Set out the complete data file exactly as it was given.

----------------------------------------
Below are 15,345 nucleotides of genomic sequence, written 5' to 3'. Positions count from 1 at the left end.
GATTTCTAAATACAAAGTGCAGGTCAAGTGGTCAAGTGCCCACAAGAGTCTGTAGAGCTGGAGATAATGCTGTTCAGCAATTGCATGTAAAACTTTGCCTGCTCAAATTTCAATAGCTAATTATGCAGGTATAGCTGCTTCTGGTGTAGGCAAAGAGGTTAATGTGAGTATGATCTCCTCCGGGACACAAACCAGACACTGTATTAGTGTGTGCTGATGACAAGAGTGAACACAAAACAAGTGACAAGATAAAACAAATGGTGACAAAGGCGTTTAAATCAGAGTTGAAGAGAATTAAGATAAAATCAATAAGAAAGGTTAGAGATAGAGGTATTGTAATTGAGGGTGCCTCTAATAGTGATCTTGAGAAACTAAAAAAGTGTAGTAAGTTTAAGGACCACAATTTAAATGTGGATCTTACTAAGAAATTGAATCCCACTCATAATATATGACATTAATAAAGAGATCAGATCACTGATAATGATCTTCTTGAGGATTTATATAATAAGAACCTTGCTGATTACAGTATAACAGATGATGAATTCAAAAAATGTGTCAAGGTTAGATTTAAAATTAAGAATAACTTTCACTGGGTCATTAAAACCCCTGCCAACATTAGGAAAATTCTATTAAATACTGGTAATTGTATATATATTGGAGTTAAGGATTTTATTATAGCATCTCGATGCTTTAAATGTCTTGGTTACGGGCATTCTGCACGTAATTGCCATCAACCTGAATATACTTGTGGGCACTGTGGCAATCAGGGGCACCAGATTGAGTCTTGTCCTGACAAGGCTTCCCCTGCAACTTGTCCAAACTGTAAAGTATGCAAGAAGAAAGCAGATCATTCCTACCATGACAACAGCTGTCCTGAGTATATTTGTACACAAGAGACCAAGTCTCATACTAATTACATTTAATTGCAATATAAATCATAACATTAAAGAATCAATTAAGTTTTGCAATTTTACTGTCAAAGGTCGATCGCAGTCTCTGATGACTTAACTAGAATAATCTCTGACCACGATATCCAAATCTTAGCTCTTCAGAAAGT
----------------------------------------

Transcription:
Below are 15,345 nucleotides of genomic sequence, written 5' to 3'. Positions count from 1 at the left end.
GATTTCTAAATACAAAGTGCAGGTCAAGTGGTCAAGTGCCCACAAGAGTCTGTAGAGCTGGAGATAATGCTGTTCAGCAATTGCATGTAAAACTTTGCCTGCTCAAATTTCAATAGCTAATTATGCAGGTATAGCTGCTTCTGGTGTAGGCAAAGAGGTTAATGTGAGTATGATCTCCTCCGGGACACAAACCAGACACTGTATTAGTGTGTGCTGATGACAAGAGTGAACACAAAACAAGTGACAAGATAAAACAAATGGTGACAAAGGCGTTTAAATCAGAGTTGAAGAGAATTAAGATAAAATCAATAAGAAAGGTTAGAGATAGAGGTATTGTAATTGAGGGTGCCTCTAATAGTGATCTTGAGAAACTAAAAAAGTGTAGTAAGTTTAAGGACCACAATTTAAATGTGGATCTTACTAAGAAATTGAATCCCACTCATAATATATGACATTAATAAAGAGATCAGATCACTGATAATGATCTTCTTGAGGATTTATATAATAAGAACCTTGCTGATTACAGTATAACAGATGATGAATTCAAAAAATGTGTCAAGGTTAGATTTAAAATTAAGAATAACTTTCACTGGGTCATTAAAACCCCTGCCAACATTAGGAAAATTCTATTAAATACTGGTAATTGTATATATATTGGAGTTAAGGATTTTATTATAGCATCTCGATGCTTTAAATGTCTTGGTTACGGGCATTCTGCACGTAATTGCCATCAACCTGAATATACTTGTGGGCACTGTGGCAATCAGGGGCACCAGATTGAGTCTTGTCCTGACAAGGCTTCCCCTGCAACTTGTCCAAACTGTAAAGTATGCAAGAAGAAAGCAGATCATTCCTACCATGACAACAGCTGTCCTGAGTATATTTGTACACAAGAGACCAAGTCTCATACTAATTACATTTAATTGCAATATAAATCATAACATTAAAGAATCAATTAAGTTTTGCAATTTTACTGTCAAAGGTCGATCGCAGTCTCTGATGACTTAACTAGAATAATCTCTGACCACGATATCCAAATCTTAGCTCTTCAGAAAGT